I was reading an InfoWorld article on the benefits and features of HTML version 5, which isn’t a formal standard yet, but many elements of which are already incorporated into browsers.
Media: A major benefit for all of us will be that embedding media (videos particularly) will become standardized and greatly simplified, so the web developer won’t have to worry so much about plug-ins, players and compatibility.
Geo-location: But more fun perhaps than that, there is a geo-location feature built into HTML5, and it’s available today on some browsers (Chrome, Safari, Firefox). In this article Dive into HTML5 — You are here (and so is everybody else), there’s a cookbook for creating a web page that locates you and displays a Google map centered on your coordinates. My page will figure out where you are located and display the Google map — but only if you have an HTML5-compliant browser, sorry. Mobile browsers are particularly good for this because they know your location quite precisely.
I took an hour this morning to build the page, and subject to some debugging (and figuring out that the whole process is asynchronous), I had it working. Clearly if you’re at a wired location, Google is using your IP address and maybe some routing information to locate “approximately” where you are, but on my iPhone it gets much closer to the real location. I used the “You are here…” article, plus some advice from Google code.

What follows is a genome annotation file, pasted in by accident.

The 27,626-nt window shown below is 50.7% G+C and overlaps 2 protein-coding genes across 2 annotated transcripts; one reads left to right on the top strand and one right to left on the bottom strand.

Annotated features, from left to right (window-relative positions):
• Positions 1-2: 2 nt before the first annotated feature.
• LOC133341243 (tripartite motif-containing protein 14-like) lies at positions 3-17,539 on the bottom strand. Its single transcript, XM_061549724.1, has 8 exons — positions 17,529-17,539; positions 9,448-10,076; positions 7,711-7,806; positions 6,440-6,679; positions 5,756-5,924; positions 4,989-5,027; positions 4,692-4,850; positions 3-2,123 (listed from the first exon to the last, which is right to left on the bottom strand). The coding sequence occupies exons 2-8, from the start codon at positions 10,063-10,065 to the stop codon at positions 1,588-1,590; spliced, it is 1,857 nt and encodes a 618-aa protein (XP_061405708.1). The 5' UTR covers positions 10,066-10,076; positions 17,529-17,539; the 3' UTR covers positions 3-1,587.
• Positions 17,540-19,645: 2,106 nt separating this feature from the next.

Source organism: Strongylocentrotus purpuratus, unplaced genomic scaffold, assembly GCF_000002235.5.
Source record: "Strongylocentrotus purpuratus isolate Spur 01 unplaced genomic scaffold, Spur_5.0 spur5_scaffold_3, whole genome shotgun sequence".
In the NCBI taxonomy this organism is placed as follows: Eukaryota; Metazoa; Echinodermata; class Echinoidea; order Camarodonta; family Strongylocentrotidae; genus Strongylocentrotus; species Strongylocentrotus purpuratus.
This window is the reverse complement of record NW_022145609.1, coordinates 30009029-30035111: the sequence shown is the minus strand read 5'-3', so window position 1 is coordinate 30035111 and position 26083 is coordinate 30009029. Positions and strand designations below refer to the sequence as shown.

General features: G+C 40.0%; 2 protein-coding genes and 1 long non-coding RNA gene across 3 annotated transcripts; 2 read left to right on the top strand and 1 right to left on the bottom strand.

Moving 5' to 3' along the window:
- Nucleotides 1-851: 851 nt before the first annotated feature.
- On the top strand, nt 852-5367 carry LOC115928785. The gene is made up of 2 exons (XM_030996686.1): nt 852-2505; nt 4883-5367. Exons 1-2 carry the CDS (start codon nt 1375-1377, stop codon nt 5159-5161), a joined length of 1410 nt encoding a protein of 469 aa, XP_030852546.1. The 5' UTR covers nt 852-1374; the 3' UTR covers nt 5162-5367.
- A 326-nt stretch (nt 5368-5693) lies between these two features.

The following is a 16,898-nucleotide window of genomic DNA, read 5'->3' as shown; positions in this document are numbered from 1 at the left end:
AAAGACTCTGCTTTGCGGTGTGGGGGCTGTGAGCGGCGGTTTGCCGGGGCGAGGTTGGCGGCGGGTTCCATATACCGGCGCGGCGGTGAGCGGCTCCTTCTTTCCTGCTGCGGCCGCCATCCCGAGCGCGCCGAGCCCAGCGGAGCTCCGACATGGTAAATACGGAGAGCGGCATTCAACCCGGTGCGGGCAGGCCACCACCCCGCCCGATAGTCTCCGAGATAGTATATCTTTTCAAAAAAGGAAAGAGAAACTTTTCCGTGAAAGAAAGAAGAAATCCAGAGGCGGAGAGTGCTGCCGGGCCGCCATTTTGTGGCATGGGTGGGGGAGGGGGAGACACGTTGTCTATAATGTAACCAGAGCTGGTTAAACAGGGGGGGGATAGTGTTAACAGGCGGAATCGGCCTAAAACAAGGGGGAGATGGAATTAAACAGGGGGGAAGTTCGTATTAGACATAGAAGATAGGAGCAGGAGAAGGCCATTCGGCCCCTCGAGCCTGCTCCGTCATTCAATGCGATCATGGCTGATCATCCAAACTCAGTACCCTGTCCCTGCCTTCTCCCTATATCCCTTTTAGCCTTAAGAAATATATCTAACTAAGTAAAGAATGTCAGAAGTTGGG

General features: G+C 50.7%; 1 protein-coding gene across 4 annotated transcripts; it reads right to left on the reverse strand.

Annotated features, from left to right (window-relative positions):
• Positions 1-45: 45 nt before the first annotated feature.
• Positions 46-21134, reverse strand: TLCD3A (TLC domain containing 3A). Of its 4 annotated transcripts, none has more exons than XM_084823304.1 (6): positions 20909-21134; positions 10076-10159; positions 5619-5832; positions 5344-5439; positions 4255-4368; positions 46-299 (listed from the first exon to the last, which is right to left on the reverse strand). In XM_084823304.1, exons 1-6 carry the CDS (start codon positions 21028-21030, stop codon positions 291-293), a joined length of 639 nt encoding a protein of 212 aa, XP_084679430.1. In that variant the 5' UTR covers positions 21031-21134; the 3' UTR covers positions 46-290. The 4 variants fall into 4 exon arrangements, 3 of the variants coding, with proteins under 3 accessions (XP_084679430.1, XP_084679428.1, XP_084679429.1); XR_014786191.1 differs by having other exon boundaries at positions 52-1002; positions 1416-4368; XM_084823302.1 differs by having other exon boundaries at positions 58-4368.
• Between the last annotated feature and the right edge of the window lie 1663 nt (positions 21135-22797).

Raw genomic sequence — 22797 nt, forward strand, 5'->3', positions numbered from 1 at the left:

And the interface asks you whether to reveal your location before it goes ahead and gives it to the web page to work with. Nice!
Now the InfoWorld article also mentions that HTML5 might not be a fully-adopted standard until 2022, which means that everyone will have blown by it long ago by then and we’ll have a hodgepodge of implementations none of which will completely match the eventual standard. Ahem! Things have to work faster than that in the online world!